The Trump administration released limited fixes Thursday for shaky health insurance markets, but insurers quickly said those actions won’t guarantee stability for millions of consumers now covered.
While calling it a step in the right direction, the industry is looking for a guarantee that the government will also keep paying billions in “cost-sharing” subsidies. And President Donald Trump says he hasn’t made up his mind on that.
Republicans contend that the Affordable Care Act, or ACA, is beyond repair, but their “repeal and replace” slogan hasn’t been easy to put into practice, or politically popular. So Thursday’s action was intended to keep the existing system going even as Republicans pursue a total remake.
Many of the changes follow recommendations from insurers, who wanted the government to address shortcomings with HealthCare.gov markets, including complaints that some people are gaming the system by signing up only when they get sick, and then dropping out after being treated.
But the White House remained mum on the biggest concern. Insurers, doctors, hospitals and the business community have asked Trump to preserve ACA cost-sharing subsidies that pare down high deductibles and copayments for consumers with modest incomes. They’re separate from the better-known premium subsidies that most customers receive.
“There is still too much instability and uncertainty in this market,” Marilyn Tavenner, president of America’s Health Insurance Plans and the industry’s top lobbyist, said in a statement. “Health plans and the consumers they serve need to know that funding for cost-sharing reduction subsidies will continue uninterrupted.”
Estimated at $7 billion this year, the subsidies are under a legal cloud. Without the payments, experts say the government marketplaces that provide private insurance for about 12 million people will be overwhelmed by premium increases and insurer departures.
In a Wall Street Journal interview this week, Trump raised the possibility of shutting off the money if Democrats won’t bargain on health care. But the president also said he hasn’t made up his mind, and said he doesn’t want people to get hurt.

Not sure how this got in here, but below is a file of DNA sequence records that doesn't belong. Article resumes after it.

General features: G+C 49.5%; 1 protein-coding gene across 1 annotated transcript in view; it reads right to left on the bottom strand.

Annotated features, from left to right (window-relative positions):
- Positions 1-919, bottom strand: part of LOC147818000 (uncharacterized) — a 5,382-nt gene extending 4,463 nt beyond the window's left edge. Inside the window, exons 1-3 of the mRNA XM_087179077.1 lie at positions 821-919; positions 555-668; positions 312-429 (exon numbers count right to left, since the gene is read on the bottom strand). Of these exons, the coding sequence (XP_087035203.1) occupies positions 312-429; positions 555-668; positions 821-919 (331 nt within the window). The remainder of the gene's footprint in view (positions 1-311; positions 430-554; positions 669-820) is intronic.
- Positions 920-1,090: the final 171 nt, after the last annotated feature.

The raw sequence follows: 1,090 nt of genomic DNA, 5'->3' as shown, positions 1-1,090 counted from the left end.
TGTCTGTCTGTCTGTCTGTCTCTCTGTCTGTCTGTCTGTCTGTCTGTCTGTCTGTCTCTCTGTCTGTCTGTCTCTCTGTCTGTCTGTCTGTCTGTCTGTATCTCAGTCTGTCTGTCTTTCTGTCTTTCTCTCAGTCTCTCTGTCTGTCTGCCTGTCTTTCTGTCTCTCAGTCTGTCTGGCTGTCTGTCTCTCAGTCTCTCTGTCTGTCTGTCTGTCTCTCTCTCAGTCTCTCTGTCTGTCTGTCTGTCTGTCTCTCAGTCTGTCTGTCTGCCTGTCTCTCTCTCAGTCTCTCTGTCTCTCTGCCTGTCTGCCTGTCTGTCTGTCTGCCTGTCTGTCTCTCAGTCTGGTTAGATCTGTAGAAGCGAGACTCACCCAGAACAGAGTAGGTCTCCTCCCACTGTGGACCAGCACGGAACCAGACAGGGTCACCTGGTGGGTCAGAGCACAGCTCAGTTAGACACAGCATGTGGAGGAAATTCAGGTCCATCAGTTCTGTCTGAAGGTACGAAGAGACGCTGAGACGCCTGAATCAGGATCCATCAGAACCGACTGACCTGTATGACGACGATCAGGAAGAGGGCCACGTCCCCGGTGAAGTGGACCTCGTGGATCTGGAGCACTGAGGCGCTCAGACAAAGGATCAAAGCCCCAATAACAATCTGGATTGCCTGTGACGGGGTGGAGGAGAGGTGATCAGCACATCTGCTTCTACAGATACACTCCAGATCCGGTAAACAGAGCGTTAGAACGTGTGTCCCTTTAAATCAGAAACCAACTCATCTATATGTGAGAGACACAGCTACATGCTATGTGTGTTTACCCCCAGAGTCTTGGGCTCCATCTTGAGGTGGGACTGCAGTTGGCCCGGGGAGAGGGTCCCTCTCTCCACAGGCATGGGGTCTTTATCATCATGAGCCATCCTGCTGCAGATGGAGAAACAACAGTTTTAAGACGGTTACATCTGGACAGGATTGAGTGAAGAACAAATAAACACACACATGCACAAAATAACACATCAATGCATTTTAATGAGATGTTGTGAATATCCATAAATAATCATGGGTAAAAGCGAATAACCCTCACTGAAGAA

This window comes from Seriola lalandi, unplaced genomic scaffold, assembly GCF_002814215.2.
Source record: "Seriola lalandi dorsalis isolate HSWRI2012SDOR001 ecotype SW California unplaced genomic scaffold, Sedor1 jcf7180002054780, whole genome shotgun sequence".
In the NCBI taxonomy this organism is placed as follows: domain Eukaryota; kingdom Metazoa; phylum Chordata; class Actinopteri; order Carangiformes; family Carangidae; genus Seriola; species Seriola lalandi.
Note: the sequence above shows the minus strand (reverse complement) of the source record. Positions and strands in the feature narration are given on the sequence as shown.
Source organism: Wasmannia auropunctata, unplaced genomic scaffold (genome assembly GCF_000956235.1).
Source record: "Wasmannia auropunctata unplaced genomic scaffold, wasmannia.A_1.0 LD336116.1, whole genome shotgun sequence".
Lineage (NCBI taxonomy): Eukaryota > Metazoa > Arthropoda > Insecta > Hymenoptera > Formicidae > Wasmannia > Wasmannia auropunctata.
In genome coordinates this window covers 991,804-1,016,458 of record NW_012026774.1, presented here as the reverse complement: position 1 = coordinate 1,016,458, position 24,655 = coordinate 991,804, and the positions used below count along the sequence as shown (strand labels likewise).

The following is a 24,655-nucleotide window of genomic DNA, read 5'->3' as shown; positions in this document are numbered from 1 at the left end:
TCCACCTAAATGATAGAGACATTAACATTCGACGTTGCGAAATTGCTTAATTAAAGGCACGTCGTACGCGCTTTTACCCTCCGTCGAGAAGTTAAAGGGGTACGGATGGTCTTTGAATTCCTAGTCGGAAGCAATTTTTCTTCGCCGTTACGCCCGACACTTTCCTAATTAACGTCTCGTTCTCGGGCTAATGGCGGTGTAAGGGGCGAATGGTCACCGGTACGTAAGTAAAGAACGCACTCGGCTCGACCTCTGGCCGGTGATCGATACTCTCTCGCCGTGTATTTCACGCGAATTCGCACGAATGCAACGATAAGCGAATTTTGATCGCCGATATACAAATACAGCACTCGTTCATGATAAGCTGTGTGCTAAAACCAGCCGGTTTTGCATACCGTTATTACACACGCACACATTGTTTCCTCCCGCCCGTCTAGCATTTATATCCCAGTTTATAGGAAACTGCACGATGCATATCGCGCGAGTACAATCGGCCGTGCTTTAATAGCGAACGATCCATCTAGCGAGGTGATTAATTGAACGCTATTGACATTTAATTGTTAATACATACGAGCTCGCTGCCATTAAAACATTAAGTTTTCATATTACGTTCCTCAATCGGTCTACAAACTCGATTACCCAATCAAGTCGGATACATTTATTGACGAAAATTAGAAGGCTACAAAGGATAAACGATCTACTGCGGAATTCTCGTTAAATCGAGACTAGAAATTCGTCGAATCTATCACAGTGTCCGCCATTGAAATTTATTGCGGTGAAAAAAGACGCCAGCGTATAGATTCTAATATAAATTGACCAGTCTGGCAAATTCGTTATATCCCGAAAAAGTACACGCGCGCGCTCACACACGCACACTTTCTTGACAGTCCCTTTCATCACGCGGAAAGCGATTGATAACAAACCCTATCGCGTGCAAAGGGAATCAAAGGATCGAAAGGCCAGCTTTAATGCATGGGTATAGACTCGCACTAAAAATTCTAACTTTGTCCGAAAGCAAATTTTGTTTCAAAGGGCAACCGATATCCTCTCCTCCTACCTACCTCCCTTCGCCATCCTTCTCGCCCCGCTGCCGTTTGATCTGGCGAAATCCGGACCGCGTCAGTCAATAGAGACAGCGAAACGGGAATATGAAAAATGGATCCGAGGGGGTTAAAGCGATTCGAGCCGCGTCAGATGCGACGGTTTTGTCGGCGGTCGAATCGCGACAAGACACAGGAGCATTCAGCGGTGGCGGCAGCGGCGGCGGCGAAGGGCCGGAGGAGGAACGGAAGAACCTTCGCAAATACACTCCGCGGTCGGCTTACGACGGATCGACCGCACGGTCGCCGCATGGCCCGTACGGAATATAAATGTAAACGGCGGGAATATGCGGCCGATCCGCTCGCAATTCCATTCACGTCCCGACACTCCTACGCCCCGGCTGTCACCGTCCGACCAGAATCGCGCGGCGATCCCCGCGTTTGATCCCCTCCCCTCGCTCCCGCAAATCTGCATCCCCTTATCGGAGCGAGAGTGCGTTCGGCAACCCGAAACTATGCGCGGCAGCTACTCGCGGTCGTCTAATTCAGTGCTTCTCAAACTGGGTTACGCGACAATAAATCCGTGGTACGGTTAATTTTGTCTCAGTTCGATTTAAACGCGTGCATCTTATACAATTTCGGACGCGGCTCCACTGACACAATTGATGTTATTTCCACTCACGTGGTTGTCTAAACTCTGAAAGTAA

House Democratic Leader Nancy Pelosi of California called that an “appalling threat.” Democrats are now demanding that the issue be addressed in a must-pass spending bill due at the end of the month. The new administration has continued to make cost-sharing payments to insurers as it weighs options.
The changes announced Thursday include:
- A shortened sign-up window of 45 days, starting with coverage for 2018. That’s about half as long as the current open enrollment season.
- Curbs on “special enrollment periods” that allow consumers to sign up outside the normal open enrollment window. Insurers say these have been too easily granted, allowing some people to sign up only when they need costly treatment.
- Allowing an insurer to collect past debt for unpaid premiums from the prior 12 months before applying a consumer’s payments to a new policy.
- Giving insurers more flexibility to design low-premium plans that can be tailored to young adults.
“While these steps will help stabilize the individual and small group markets, they are not a long-term cure for the problems that the Affordable Care Act has created in our health care system,” Seema Verma, the Trump administration official responsible for the markets, said in a statement.
Analyst Larry Levitt of the nonpartisan Kaiser Family Foundation said the new rules will be “meaningless” in encouraging insurance companies to stay in the market if the government ends cost-sharing subsidy payments.
The changes come as insurers are figuring out their plans for 2018.
Consumers likely won’t know for certain what sort of choices they will have until late summer or early fall, a couple months before open enrollment begins.
This year saw premium increases averaging 25 percent for a standard plan in states served by HealthCare.gov. Some insurers say they’ve lost hundreds of millions of dollars, and many have pulled back or are considering it.
Most communities will have competing insurers on the public marketplace next year, but a growing number will be down to one, and some areas may face having none.